As of now, 32 people have been hospitalized, but no deaths have been reported.
The number of confirmed cases — which The Washington Post reported to be 35 last Friday, after the Virginia Health Department announced that a Northern Virginia restaurant worker had been diagnosed with the disease — has been steadily growing throughout the week.
The strawberries appear to have been served in Tropical Smoothie Cafe, a company that began in Tallahassee in 1997. It now boasts more than 500 locations across the United States, including a cluster in Northern Virginia.
These particular strawberries appear to have been consumed at locations in Maryland, North Carolina, Virginia and West Virginia, the CDC reported Thursday.
The cases in other states also appear to be linked to these locations. The person in Oregon, for example, had traveled to Virginia and consumed a smoothie containing strawberries there.
Mike Rotondo, the chief executive of Tropical Smoothie Cafe, addressed the outbreak in a video posted to the company’s Facebook page.
In it, Rotondo apologized to those who had fallen ill and said, ” ‘Eat better, feel better’ is not just a marketing slogan. It’s a promise.”
He said the Virginia Department of Health contacted the company on Aug. 5 to inform it of a potential link between the hepatitis A cases and strawberries the cafe was using in its smoothies.
“We voluntarily and immediately removed all of those strawberries from all of our cafes,” he said. “And we have sourced new strawberries for every location.”
Rotondo concluded the statement by saying, “We take this issue very seriously. Your health and your safety is our top priority. We want you to have confidence that we source high-quality products so that you’ll come back again and visit us very soon.”
A later statement released on the company’s website on Thursday stated that the company would no longer source strawberries from overseas.
“We are now sourcing strawberries only from the Americas,” it read.
It also stated that health officials “praised” the company for “cooperation and swift action.”
The number of cases may be higher than reported, though, as symptoms don’t generally appear until a few weeks after one contracts the virus.
Some don’t develop any symptoms.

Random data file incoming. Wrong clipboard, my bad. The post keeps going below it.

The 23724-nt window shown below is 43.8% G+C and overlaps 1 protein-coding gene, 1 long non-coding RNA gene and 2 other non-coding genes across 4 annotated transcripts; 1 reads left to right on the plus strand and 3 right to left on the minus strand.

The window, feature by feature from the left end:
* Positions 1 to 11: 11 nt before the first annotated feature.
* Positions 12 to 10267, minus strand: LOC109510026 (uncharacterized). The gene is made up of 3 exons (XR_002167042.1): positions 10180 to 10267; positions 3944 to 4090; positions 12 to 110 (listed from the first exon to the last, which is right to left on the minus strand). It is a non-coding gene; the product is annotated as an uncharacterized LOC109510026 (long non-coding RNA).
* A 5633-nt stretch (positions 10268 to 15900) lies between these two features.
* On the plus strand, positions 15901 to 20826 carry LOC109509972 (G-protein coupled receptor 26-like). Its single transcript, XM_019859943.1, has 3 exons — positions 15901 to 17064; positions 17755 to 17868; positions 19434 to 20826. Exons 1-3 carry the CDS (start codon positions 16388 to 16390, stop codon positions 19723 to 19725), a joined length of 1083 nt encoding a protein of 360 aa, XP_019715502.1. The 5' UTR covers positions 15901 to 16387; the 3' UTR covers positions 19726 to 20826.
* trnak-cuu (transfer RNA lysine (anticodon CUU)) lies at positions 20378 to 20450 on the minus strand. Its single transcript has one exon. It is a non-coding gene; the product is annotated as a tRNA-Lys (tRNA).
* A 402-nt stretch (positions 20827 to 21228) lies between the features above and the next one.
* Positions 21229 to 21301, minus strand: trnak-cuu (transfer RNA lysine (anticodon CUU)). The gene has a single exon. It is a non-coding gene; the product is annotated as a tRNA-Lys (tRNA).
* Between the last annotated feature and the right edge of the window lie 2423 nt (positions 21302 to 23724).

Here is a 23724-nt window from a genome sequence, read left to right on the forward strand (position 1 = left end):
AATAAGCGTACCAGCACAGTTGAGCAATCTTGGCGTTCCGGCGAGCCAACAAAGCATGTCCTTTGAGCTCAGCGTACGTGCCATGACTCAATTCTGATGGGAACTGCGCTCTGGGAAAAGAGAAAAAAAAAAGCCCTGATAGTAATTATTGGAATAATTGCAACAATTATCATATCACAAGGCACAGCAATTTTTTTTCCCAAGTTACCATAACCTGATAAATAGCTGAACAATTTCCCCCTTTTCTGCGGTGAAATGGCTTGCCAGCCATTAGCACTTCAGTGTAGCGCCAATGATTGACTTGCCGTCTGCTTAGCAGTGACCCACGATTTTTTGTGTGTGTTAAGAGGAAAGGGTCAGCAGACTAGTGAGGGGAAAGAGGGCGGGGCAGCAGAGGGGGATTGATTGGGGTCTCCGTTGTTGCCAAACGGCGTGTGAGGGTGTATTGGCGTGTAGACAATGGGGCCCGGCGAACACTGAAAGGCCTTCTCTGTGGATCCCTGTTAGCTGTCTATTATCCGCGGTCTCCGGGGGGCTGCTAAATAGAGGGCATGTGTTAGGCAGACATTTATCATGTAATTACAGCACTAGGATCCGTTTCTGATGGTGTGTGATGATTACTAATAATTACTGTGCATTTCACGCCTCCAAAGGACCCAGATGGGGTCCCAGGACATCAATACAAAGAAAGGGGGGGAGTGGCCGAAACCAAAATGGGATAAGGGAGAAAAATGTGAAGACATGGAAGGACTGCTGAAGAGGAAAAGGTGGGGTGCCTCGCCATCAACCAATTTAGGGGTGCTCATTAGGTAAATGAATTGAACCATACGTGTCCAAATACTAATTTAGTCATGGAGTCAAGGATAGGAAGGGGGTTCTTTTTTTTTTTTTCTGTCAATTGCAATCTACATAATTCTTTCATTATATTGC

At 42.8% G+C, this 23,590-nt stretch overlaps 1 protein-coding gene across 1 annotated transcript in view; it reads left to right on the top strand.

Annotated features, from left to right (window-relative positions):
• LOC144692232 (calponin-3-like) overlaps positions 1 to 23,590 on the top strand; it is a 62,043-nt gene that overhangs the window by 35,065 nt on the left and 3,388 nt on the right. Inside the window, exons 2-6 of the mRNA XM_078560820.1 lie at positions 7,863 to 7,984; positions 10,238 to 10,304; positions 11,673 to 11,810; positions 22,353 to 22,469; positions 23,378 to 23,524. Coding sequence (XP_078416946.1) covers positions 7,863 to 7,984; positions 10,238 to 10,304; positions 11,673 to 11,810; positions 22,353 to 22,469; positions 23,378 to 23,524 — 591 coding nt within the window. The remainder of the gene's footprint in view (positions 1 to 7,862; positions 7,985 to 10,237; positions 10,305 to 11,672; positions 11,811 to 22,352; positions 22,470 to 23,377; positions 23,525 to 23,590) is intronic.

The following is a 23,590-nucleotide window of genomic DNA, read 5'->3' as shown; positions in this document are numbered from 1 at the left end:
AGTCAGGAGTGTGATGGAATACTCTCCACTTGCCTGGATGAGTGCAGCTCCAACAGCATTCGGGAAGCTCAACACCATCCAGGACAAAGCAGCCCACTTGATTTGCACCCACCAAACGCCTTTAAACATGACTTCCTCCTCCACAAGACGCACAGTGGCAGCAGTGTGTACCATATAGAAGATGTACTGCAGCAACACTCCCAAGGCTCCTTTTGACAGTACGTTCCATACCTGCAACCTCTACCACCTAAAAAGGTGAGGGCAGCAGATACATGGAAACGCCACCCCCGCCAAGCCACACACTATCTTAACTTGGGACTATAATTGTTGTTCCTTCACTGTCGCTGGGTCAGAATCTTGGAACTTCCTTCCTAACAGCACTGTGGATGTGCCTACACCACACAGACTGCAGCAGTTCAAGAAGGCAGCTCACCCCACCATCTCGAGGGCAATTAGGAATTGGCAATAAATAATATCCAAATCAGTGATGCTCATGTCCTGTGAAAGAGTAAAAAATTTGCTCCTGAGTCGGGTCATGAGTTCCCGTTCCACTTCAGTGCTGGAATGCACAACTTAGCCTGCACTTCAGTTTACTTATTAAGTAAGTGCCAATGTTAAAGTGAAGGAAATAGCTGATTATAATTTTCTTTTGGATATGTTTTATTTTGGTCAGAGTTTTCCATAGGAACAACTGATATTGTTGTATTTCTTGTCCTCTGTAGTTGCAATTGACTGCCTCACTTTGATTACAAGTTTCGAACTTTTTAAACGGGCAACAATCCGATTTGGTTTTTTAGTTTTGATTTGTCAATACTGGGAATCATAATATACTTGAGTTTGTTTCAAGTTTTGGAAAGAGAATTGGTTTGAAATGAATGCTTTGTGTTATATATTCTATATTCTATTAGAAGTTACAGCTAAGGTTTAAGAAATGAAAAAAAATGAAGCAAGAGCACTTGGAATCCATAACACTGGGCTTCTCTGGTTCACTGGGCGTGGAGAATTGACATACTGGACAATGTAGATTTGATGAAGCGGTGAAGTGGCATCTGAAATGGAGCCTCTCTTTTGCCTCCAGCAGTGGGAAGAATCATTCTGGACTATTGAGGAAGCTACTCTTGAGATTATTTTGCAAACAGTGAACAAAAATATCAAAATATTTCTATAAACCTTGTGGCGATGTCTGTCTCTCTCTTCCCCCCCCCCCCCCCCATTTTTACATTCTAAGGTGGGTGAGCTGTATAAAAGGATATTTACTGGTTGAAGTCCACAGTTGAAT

The symptoms include a wide-range of ailments: fatigue, nausea/vomiting, abdominal pain (particular on one’s right side, under the lower ribs, where the liver resides), clay-colored stool, appetite loss, low-grade fever, dark urine, joint pain and jaundice (yellowing of the eyes and/or skin).
The severity of the disease varies, and it can last from several weeks to several months. It can be fatal, but rarely is in the United States.
It is generally contracted when a person ingests contaminated fecal matter, which can find its way to food items via improper handling.
The Mayo Clinic states that it is “usually is spread when a person ingests even tiny amounts of contaminated fecal matter.”
But it also states the disease is “highly contagious” and can be spread by “being in close contact with a person who’s infected — even if that person has no signs or symptoms” or via sexual contact.
Though Tropical Smoothie Cafe was alerted of the potential outbreak on Aug. 5, the Virginia Department of Health did not publicly announce its investigation until Aug. 19.
“I think it’s important for the Virginia Department of Health and Tropical Smoothie Cafe to say why they didn’t alert the public sooner,” Bill Marler, a Seattle food safety attorney who is representing outbreak victims, told Food Safety News. “By not coming forward they kept people who had been exposed from having the opportunity to protect themselves and their families from hepatitis A.”
Diane Woolard, director of the health department’s division of surveillance and investigation, said the department needed to gather more information before publicly announcing the potential outbreak.
“We did not know for sure where the frozen strawberries were distributed, if the risk was associated with one restaurant chain or more general to other potential sources, if it was limited to Virginia or it extended further. We wanted more information to feel confident that the source was strawberries and not other fruits, especially since smoothies contain so many ingredients,” Woolard told Food Safety News.
This is the latest in a series of food borne illness outbreaks.
Unlike the affected people in those cases, though, consumers infected with hepatitis A can pass it on to others, even after their symptoms subside.
“If you’re harboring hepatitis A, it has an incubation period from two to four weeks and you can pass it along to others,” David Bernstein, chief of the hepatology division at Northwell Health in Manhasset, N.Y., told CBS. “After you’ve been exposed you are shedding virus for two to four weeks. At that point, you may not even be ill, but you can pass it on at work, at school and to the people you live with.”